BP Difference Between Arms Correlates with Vascular Disease and Mortality

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BP Difference Between Arms Correlates with Vascular Disease and Mortality

A meta-analysis found significant associations, although the test’s sensitivity was low.

Peripheral vascular disease (PVD) is usually asymptomatic. It can be detected noninvasively using the ankle-brachial index, but differences in systolic blood pressure (SBP) between arms also can reflect PVD. Some guidelines recommend checking pressure in both arms, but few clinicians do so regularly.

To determine the diagnostic and predictive value of a difference in SBP between arms, British investigators conducted a meta-analysis of 20 studies in which between-arm SBP difference was correlated with historical or concomitant vascular disease (detected invasively or noninvasively) or future mortality. In studies using angiography, a between-arm SBP difference of ≥10 mm Hg was strongly associated with concomitant subclavian stenosis (risk ratio, 8.8). In noninvasive studies, a difference of ≥15 mm Hg was significantly associated with PVD (RR, 2.5; sensitivity, 15%; specificity, 96%), preexisting cerebrovascular disease (RR, 1.6; sensitivity, 8%; specificity, 93%), elevated cardiovascular mortality (hazard ratio, 1.7), and elevated all-cause mortality (HR, 1.6).

The Journal Watch General Medicine Perspective

This report generated media publicity and phone calls from worried patients. Most studies reviewed here enrolled patients already at high risk for vascular disease, although the studies in lower-risk populations produced similar results. A practical barrier to interpretation of between-arm SBP difference is the importance of measurement technique: White-coat effects can yield 15-mm differences when measurement is repeated even in the same arm within a minute or two, and few clinicians can readily achieve the gold standard of repeated simultaneous measurement in two arms. Finally, it’s unclear whether bilateral BP measurement adds independently to risk prediction when adjusted for other risk factors (not done in this analysis), and whether benefits of routine bilateral measurement would outweigh potential harms (for example, from downstream invasive vascular procedures in asymptomatic people).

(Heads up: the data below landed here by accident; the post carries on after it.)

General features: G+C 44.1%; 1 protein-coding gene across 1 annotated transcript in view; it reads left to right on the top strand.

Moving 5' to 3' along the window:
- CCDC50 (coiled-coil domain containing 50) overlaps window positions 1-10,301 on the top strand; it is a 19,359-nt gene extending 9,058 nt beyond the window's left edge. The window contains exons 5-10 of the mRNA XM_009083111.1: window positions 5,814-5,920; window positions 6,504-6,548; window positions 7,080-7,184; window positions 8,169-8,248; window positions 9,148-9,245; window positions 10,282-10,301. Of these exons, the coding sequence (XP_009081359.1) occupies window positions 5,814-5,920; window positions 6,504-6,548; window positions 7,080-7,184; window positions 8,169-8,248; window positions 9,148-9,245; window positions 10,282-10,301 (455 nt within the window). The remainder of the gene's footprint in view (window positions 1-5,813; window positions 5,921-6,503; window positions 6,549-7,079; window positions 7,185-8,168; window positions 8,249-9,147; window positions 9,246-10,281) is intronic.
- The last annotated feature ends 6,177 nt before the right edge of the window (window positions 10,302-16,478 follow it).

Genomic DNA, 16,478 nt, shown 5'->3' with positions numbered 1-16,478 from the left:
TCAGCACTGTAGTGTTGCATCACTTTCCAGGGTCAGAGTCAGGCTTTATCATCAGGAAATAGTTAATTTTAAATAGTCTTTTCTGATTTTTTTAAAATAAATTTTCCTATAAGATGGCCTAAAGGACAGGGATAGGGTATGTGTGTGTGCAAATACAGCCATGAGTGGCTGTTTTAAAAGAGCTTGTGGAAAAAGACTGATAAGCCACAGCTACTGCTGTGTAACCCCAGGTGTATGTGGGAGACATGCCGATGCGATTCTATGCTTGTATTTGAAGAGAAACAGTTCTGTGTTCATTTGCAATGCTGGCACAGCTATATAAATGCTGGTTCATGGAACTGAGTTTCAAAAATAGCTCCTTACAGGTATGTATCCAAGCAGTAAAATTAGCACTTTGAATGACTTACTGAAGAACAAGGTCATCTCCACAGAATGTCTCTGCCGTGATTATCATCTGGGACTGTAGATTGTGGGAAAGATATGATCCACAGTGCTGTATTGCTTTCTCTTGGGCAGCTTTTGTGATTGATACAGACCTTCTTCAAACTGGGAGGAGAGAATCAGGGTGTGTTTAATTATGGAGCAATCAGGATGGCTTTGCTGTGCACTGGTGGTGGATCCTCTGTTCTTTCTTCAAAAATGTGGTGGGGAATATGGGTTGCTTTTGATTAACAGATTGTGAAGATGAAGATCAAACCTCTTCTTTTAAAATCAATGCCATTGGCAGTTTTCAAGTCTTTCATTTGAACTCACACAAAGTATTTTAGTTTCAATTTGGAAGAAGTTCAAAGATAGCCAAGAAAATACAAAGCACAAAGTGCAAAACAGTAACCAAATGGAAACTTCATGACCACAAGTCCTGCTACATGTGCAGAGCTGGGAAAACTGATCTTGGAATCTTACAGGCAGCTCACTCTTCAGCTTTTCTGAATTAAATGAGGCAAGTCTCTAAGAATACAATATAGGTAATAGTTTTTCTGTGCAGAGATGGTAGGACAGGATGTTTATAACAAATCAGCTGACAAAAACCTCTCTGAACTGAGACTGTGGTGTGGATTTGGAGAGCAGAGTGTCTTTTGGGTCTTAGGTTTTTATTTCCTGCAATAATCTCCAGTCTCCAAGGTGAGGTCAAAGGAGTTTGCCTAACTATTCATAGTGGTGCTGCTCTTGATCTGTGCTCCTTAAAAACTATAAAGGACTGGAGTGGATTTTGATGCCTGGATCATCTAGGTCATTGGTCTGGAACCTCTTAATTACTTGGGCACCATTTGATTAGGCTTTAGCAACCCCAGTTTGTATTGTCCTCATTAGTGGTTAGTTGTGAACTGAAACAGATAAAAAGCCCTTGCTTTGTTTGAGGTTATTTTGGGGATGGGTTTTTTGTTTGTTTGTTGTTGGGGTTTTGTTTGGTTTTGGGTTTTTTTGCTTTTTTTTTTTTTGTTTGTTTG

Bruce Soloway, MD

The Journal Watch Cardiology Perspective

Most of the patients in this analysis were at high risk for vascular disease, and the threshold for a meaningful bilateral SBP difference was deliberately set low; nonetheless, these results suggest that routine assessment of bilateral arm pressure can provide valuable information. Given these initial findings, clinicians may reasonably step up their assessment of bilateral arm pressures, particularly in high-risk patients. Further studies are warranted to determine whether bilateral BP measurement improves diagnosis or outcomes and to better delineate which patients will benefit most from the technique.

JoAnne M. Foody, MD

Clark CE et al. Association of a difference in systolic blood pressure between arms with vascular disease and mortality: A systematic review and meta-analysis. Lancet 2012 Jan 30 ; [e-pub ahead of print]. (http://dx.doi.org/10.1016/S0140-6736(11)61710-8)

McManus RJ and Mant J. Do differences in blood pressure between arms matter? Lancet 2012 Jan 30 ; [e-pub ahead of print]. (http://dx.doi.org/10.1016/S0140-6736(11)61926-0)

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